Continuous Testing at the Speed of the Agile Modern Business

Relying on automation to execute whole test on large deployment, doesn’t mean the role of the QA engineer is going away. Learn why?

With more companies of all sizes embracing the Agile and DevOps methodologies, the speed of the software development lifecycle continues to increase. This reflects a competitive business world which operates all over the globe on a 24-7 basis. The days of the biannual release cycle appear to be obsolete.

Continuous deployment and other offshoots of Agile strive to make software enhancements a quick and painless process, so it stands to reason this “need for speed” would influence quality assurance. Enter continuous testing. We’ve mentioned this concept in a previous post, but this time out we’ll take a closer look at this emerging QA trend.

Preventing QA from becoming a Bottleneck

Companies embracing continuous delivery leverage automation to make various aspects of the SDLC faster. This includes automating builds, migrations, and other related tasks. While a need for manual software testing still exists, especially when it comes to validating usability and interfaces, companies are taking advantage of automated tests as part of a continuous testing model.

Continuous testing requires extra effort to be spent on developing these automated tests. This concept applies when it comes to determining whether or not to deploy the software into production after the test run is complete. Business stakeholders need to work closely with QA engineers to determine the criteria for a go/no go decision; factoring in performance, reliability, and security issues.

Additionally, many continuous testing programs involve QA personnel at the beginning of the lifecycle, with the hopes of validating design work before development takes place — the extra cost of handling bugs later in the SDLC still matters in this scenario. The scope of testing includes automated API tests, unit tests, as well as system and integration tests. Security and performance testing is also performed when relevant.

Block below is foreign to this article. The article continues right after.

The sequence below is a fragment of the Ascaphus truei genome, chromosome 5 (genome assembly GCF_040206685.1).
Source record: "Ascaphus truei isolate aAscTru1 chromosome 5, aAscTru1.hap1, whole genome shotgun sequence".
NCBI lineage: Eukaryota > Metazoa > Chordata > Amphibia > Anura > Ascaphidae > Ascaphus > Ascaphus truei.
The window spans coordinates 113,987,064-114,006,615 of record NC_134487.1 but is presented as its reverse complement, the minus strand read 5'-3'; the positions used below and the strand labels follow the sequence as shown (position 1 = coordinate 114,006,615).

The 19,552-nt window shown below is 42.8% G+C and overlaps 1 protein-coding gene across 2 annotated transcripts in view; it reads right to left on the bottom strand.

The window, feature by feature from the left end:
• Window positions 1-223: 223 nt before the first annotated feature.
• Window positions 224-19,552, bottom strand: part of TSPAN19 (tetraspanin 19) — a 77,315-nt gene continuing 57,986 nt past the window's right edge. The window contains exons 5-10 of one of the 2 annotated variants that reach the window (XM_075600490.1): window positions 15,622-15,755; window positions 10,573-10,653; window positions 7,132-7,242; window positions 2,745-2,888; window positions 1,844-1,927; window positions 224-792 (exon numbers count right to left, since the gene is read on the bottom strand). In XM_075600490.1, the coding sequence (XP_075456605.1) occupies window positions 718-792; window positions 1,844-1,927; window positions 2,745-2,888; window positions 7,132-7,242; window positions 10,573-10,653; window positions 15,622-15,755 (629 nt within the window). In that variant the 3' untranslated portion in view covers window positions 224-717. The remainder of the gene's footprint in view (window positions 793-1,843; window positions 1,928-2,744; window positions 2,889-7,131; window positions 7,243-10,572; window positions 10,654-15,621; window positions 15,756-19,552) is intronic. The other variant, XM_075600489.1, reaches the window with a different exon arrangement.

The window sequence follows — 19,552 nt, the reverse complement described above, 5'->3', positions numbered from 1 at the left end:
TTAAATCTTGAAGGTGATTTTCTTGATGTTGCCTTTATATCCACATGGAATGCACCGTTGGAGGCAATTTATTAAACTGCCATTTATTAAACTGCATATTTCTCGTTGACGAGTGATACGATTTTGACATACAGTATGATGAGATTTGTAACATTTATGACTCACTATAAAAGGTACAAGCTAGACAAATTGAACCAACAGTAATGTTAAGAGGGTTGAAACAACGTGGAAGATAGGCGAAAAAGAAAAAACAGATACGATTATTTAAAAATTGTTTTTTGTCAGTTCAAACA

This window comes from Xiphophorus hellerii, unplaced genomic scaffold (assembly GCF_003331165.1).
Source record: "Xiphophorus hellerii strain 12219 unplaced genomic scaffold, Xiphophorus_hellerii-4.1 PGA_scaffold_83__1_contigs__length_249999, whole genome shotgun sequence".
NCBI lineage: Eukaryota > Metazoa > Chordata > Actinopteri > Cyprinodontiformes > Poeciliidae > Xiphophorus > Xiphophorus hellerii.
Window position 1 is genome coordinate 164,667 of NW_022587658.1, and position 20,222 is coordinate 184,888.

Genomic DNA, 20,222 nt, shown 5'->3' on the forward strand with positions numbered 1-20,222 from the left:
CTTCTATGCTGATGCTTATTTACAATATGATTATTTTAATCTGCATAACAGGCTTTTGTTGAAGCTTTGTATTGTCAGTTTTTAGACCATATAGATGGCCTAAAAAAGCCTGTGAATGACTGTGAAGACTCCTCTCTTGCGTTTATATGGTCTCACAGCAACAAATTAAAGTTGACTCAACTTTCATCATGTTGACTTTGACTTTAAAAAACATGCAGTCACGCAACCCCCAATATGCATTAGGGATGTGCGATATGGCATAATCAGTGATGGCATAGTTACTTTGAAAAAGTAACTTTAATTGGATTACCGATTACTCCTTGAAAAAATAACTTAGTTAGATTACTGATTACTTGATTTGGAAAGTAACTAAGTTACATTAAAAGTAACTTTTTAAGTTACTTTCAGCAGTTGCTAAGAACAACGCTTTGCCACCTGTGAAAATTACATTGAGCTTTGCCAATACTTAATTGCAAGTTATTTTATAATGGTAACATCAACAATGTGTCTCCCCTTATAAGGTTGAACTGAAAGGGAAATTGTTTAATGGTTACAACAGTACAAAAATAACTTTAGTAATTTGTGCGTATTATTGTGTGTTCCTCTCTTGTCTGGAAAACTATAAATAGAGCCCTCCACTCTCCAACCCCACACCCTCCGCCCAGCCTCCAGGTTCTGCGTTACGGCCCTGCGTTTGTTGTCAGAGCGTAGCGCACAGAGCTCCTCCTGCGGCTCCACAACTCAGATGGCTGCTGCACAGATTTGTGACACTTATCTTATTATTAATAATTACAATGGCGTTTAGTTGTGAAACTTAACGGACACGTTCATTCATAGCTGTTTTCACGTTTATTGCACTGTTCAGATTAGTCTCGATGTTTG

Managing the Continuous Testing Process

Relying on automation to execute a whole range of tests as part of a larger build and deployment process doesn’t mean the role of the QA engineer is going away. We mentioned earlier about the importance in properly developing automated tests able to determine whether or not to deploy a release. It is also vital to involve QA personnel in the management of the entire automated testing process, including performance monitoring and defect analysis.

Many QA tools and applications now include support for continuous testing that goes beyond simply automation. These typically provide a robust mechanism for authoring tests in addition to the real-time defect reporting and performance features needed to truly take advantage of CT.

Resources for Learning more about Continuous Testing

A wide range of eBooks and other material covering continuous testing are available if you are interested in learning more about this topic. SOASTA, known for their performance analytics software, offers an eBook on Continuous Testing in an Agile World. IT managers interested in the subject need to check out Parasoft’s book aimed at technology leaders.

In short, continuous testing needs to be considered by any organization hoping to truly take advantage of Agile or DevOps.

Keep tuned to the Betica Blog for further dispatches from the wide world of QA and software development.

Using “Tribes” to successfully implement Agile

As the Agile software development methodology continues to mature, companies are beginning to leverage new and interesting strategies to implement the concept at their shops. Introducing something as revolutionary as Agile can be a difficult task with older, more entrenched IT teams. Even as the movement celebrates its 15th anniversary this year, it still seems foreign to development teams used to the Waterfall and other traditional methodologies.

Some shops are beginning to organize their development, QA, and business stakeholder teams into groups known as Squads, Tribes, Chapters, and Guilds to better facilitate the collaboration and communication vital for a successful Agile transition. Let’s take a look at this concept to see if it makes sense for your company.

Defining Agile Tribes and Squads

This new method for organizing teams in an Agile shop first evolved at the music streaming company, Spotify. The smallest group in their organizational structure is known as a Squad, led by a Product Owner. They tend to sit together; work closely on the same projects, and typically include developers, testers, and business analysts.

A Tribe is made up of a collection of Squads which share space in a common area. For example, a company’s mobile software development Tribe contains separate Squads responsible for iOS, Android, and other mobile platforms. The Tribe Leader facilitates an environment where each Squad is able to collaborate and share findings with each other, but they aren’t necessarily working on the same projects.

Chapters and Guilds help develop the Individual and the Organization